War on the Poor

I had to go to the DHS office yesterday to be able to get a new Food Stamps/TANF case in order to pay my bills, buy diapers and food and other necessities for myself and my son. This blog post is in response to a form they made me fill out for their JOBS program. Because I do not have a camera phone I was not able to take pictures of the triggering questions, but I did have my journal with me and I wrote the triggering parts down. I have lived beneath the poverty level all of my life, and reading this the first time made me feel like I’d been punched in the gut. My name is Katrina Wolfgang, and here it is:

 “Self Assessment Tool. Use With DHS 7823A.

Section D: Things I don’t like

What I don’t like about my life. Check all that apply to your life now.

-Where I live
-What I can buy for myself
-What I can buy for my children
-The car I have now
-Not having a car
-Having to use public assistance
-People looking down on me (By this point I was seeing red.)
-Having others control my life (What, like the DHS office???)
-Depending on friends and relatives
-Where I have to shop
-Not being able to go on a nice vacation
-Not being able to help the people who have helped me
-Other 

Section E- Things I would like
What I would like to have in my life

-Better place to live
-Being able to buy things for myself
-Being able to buy things for my children
-Get a car
-Spend my money the way I want
-More independence from relatives and friends
-Have nice furniture
-Take a trip by myself
-Take my children on a vacation
Help some of the people who have helped me”

This is the form they make you fill out before you go in to talk to your new JOBS worker about your “plan”. 

Now, here’s some information about me. I worked two jobs for a year, supporting my best friend and her boyfriend. Big Lots and Volunteers of America. I consistently worked at least 40 hours a week, sometimes up to 60. For a year. I had to work through panic attacks because I was going along in life undiagnosed, not sure what the problem was but knowing that it made it very hard to survive at the jobs.

Eventually I couldn’t take the stress anymore, and I quit my jobs and became homeless. I moved 3,000 miles away from home to be homeless because where I grew up there is no services for the homeless. Anyway, long story short, three years later here I am, with a beautiful 18 month old son and a divorce to come (Yay, too poor to afford it!)

When I was working at Big Lots and Volunteers of America I had terrible anxiety. At every job I’ve had aside from that office job, I’ve broken down and cried on premises at least once. Often more than that. When I worked at Walmart I used to hide in the cooler with the stuff that needed to be stocked when the stress got to be too much- it happened daily, if not multiple times daily, simply because I couldn’t handle the people/customers.  That was my first job. With every subsequent job it got worse and worse.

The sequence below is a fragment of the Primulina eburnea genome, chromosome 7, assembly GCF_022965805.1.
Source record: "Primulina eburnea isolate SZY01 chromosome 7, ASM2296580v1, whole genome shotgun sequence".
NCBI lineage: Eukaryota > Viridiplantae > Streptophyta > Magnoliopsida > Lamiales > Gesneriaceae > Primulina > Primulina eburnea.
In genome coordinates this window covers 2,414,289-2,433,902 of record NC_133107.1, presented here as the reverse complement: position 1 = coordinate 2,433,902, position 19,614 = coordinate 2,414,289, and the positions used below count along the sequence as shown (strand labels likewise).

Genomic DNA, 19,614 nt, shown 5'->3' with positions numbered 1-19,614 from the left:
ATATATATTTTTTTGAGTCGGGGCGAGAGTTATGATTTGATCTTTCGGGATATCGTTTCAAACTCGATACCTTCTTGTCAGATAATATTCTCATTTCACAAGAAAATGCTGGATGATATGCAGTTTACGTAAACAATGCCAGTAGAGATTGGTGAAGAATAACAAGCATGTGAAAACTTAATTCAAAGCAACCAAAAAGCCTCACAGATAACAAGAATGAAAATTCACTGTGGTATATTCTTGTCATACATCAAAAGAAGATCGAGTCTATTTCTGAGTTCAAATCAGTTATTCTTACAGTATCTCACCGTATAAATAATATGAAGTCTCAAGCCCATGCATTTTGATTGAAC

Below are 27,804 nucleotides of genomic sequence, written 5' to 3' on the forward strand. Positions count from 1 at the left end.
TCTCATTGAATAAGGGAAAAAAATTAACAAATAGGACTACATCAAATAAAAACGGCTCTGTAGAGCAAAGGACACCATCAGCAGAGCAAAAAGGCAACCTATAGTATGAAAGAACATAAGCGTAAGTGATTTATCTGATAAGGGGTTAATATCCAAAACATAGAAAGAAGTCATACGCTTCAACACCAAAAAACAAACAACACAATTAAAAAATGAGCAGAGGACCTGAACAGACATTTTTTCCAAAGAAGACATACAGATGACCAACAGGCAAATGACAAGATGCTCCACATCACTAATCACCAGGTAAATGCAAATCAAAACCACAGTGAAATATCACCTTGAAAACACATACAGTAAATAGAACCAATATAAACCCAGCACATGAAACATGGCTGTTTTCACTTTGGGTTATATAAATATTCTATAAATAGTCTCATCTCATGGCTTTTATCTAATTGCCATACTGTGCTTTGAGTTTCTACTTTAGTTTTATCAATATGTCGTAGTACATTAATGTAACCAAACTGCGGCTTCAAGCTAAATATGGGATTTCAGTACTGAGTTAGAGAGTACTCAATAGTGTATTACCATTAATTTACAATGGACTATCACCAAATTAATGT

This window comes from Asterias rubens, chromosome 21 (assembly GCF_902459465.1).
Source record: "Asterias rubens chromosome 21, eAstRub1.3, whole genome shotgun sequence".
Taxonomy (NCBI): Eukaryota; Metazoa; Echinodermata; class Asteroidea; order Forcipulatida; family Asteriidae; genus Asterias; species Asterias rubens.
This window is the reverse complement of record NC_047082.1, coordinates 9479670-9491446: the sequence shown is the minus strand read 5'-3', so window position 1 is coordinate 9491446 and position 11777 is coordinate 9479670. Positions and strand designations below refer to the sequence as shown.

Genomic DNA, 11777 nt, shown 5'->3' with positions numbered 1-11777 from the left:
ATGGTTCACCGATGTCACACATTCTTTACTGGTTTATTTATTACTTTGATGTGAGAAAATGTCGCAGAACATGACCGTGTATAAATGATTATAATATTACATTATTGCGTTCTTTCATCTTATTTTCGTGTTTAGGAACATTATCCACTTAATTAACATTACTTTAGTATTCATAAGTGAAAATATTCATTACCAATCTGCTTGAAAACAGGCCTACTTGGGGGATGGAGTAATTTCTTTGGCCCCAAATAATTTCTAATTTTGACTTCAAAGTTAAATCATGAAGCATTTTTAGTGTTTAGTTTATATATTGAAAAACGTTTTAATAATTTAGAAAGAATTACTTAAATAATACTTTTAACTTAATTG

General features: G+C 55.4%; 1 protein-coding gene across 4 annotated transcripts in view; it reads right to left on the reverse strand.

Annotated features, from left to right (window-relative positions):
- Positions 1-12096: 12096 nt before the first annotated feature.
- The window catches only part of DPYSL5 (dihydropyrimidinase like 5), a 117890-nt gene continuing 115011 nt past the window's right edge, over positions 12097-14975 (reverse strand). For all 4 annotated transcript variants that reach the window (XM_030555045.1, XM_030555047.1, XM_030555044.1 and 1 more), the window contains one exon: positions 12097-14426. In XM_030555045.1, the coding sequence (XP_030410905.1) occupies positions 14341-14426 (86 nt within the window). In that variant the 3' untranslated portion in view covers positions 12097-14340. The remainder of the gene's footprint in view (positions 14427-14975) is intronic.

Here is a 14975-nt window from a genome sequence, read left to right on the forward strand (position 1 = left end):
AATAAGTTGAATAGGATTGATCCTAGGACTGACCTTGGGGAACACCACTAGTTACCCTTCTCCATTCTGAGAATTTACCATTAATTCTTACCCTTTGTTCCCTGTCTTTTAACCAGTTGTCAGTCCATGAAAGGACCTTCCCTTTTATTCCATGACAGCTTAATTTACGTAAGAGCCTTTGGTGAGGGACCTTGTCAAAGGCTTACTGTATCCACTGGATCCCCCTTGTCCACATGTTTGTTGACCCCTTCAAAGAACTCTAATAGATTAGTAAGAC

Now I’m terrified to even try to get a job- at least a job like that. When you’ve been trapped during a panic attack behind a register with a growing line of customers, no support, and no clue what’s going on/why you are freaking out, it traumatizes you. Just like having to read that traumatized me years later.

My upcoming book, Corporate Wars, is about things like this. I am writing that book for everyone who’s ever HAD to deal with terrible things in order to be able to have a crappy paycheck to pay for a crappy apartment that they’re trapped in. The fear of not having enough food, of not being able to pay next month’s rent… Those are very real, and I’m so heartsick about it. It kills me inside, knowing that our society teaches us that we need to go to college to get a good paying job to pay back our student loans… Or we need to get that job to pay the bills. We are becoming more and more afraid of each other, afraid to talk to each other, to connect, to share our experiences for fear that we will lose our job.

I’m not okay with that. I’m not okay with the fact that to be able to get TANF to pay the bills and survive you have to go through the shaming process of the DHS office. Money is something that we created- humans created. It’s a concept that runs our entire society, and it distracts us from all the terrible things that the corporations are doing. But does it?

That’s what I’m starting to wonder. I like to think that people are becoming more aware. I like to think that people know what’s going on, but are too afraid to act. Well, I don’t like it, but it’s better than the alternative.. 

I guess what I’m trying to say, what you should take away from this post is that your value is not dependent upon your paycheck. The company you work for does not own you any more than you let it. Survival is survival, shaming is not okay. Community is key.

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~ by araelysia on July 21, 2013.

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